It's April 15, Tax Day. And while dubious business expenses and home offices might help you save a few dollars, most people pay something near what the government sets as the tax rate for their income.
The same is not always true of corporations. While the United States has the highest statutory corporate tax among industrialized nations (39.1 percent), corporations have a greater number of ways to bring that tax bill down. Use the calculator below to see how your tax rate compares to the average effective federal rates paid by 10 major corporates between 2008 to 2012, according to Citizens for Tax Justice, a non-profit organization that advocates for corporate tax reform. The group's board of directors includes a number of top labor leaders.
Calculations on how much companies pay in taxes vary considerably. A recent report by Citizens for Tax Justice found that profitable Fortune 500 companies paid an average effective federal tax rate of 19.4 percent from 2008 to 2012. The Tax Foundation, a think tank that studies the effect of taxation on the private sector and advocates for decreasing tax burdens, estimates that the nationwide rate is considerably higher--between 26.7 percent and 39.3 depending on the industry. The organization's board members include two former Republican House members and Douglas Holtz-Eakin, the chief economic adviser to Republican Sen. John McCain's 2008 presidential campaign.
While different researchers and organizations typically find different numbers for the exact amount individual companies pay in taxes, Citizens for Tax Justice maintains one of the most comprehensive comparisons of individual businesses.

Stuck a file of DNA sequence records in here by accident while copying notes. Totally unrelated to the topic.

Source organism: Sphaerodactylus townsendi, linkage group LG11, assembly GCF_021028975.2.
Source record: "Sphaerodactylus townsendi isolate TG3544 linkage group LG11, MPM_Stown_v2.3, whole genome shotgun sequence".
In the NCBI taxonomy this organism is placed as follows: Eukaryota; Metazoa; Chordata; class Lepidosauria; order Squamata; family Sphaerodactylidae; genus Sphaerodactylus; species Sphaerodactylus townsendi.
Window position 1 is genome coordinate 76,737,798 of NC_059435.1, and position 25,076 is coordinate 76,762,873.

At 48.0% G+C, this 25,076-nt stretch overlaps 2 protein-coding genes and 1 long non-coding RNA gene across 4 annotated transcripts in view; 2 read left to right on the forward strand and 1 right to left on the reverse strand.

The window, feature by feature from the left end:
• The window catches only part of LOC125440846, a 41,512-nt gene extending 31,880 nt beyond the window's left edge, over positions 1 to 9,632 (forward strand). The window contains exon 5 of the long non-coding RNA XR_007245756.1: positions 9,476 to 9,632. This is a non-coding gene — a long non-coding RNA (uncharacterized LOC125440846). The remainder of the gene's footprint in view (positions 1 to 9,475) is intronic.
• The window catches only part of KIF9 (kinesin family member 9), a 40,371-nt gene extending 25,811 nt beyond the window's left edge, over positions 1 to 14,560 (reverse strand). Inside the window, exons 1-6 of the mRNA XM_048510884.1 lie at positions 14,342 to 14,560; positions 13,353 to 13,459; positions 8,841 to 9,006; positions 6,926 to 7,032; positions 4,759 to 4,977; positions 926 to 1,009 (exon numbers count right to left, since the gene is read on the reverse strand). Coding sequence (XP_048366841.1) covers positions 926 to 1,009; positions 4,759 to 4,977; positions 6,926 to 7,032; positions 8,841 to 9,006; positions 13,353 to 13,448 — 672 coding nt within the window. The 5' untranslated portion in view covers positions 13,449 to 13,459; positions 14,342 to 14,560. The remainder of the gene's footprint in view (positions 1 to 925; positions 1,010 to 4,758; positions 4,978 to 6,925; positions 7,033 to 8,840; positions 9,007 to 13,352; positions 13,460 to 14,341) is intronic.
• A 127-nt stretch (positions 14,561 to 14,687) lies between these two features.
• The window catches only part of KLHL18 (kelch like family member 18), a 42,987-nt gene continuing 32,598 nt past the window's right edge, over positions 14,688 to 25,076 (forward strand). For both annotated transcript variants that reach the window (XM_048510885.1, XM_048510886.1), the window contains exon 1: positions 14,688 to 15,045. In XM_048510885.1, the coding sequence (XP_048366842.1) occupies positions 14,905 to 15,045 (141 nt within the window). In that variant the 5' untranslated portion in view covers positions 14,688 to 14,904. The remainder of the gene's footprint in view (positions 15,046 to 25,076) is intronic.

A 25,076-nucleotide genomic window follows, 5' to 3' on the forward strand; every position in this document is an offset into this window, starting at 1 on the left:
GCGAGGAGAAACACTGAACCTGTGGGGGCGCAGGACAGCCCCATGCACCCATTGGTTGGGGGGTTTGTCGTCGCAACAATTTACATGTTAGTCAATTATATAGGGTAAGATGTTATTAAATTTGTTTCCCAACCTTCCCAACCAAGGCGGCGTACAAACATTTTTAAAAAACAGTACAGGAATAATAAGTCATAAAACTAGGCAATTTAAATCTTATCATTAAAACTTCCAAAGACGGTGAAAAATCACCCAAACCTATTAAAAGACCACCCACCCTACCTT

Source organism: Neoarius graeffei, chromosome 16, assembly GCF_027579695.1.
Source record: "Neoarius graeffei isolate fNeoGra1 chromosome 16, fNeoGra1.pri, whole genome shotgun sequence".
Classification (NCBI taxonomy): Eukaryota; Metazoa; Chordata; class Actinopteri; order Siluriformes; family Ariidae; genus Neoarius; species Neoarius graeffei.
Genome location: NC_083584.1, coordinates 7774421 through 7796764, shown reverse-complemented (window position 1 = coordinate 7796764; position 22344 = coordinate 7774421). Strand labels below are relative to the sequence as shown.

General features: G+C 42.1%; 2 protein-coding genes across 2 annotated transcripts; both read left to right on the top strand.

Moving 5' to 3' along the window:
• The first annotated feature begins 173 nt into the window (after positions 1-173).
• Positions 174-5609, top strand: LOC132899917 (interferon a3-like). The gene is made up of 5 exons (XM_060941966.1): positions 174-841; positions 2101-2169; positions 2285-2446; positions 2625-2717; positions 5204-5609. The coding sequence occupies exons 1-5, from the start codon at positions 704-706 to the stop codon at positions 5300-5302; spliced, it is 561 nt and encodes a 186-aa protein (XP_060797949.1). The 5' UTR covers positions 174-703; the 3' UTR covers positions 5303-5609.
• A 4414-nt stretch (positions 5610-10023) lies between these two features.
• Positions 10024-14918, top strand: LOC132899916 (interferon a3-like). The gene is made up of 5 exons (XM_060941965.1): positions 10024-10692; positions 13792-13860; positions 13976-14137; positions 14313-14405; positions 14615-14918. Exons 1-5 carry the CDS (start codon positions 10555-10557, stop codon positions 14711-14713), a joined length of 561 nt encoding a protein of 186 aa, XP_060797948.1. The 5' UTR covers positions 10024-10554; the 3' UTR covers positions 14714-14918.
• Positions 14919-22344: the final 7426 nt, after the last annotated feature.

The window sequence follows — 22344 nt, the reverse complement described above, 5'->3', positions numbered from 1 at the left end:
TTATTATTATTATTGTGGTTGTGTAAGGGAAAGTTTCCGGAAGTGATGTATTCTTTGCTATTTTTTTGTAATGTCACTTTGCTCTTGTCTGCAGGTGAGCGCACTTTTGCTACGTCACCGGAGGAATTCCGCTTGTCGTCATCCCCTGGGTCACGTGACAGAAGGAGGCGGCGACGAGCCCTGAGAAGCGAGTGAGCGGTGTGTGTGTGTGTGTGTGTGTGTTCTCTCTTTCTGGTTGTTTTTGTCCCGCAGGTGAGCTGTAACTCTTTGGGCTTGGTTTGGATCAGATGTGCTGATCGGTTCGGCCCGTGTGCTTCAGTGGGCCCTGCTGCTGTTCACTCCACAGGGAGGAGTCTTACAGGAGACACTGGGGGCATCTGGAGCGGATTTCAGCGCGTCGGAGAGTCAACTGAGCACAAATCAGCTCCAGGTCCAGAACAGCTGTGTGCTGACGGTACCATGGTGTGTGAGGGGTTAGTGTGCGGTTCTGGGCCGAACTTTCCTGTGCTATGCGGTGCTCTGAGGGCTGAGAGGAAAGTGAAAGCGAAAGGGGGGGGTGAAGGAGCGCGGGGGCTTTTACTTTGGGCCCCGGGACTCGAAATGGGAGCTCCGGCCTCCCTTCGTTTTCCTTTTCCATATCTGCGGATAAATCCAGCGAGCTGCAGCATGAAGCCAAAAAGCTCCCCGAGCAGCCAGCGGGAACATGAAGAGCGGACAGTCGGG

Multinational corporations leverage tax exemptions to lower their tax bill and return value to shareholders. Tech companies like Apple and Microsoft were criticized after a 2013 Senate investigation into a tax arrangement known as the Double Irish, which allocates profits of intellectual property to tax-haven countries like Ireland.
A new report from the Citizens for Tax Justice highlighted 15 Fortune 500 companies, including JetBlue and General Electric, that the group said either received a rebate or were taxed less than 1 percent of their income in 2014. GE has said that its decision last week to cut loose its financial business GE Capital could lead the company's effective tax rate to rise to 20 percent in the future, the Wall Street Journal reports.
A February Pew Research survey found that 82 percent of respondents expressed at least some concern that "corporations didn't pay their fair share," compared with 53 percent who expressed concern over their own tax burden.
State and local taxes are not included in these calculations.
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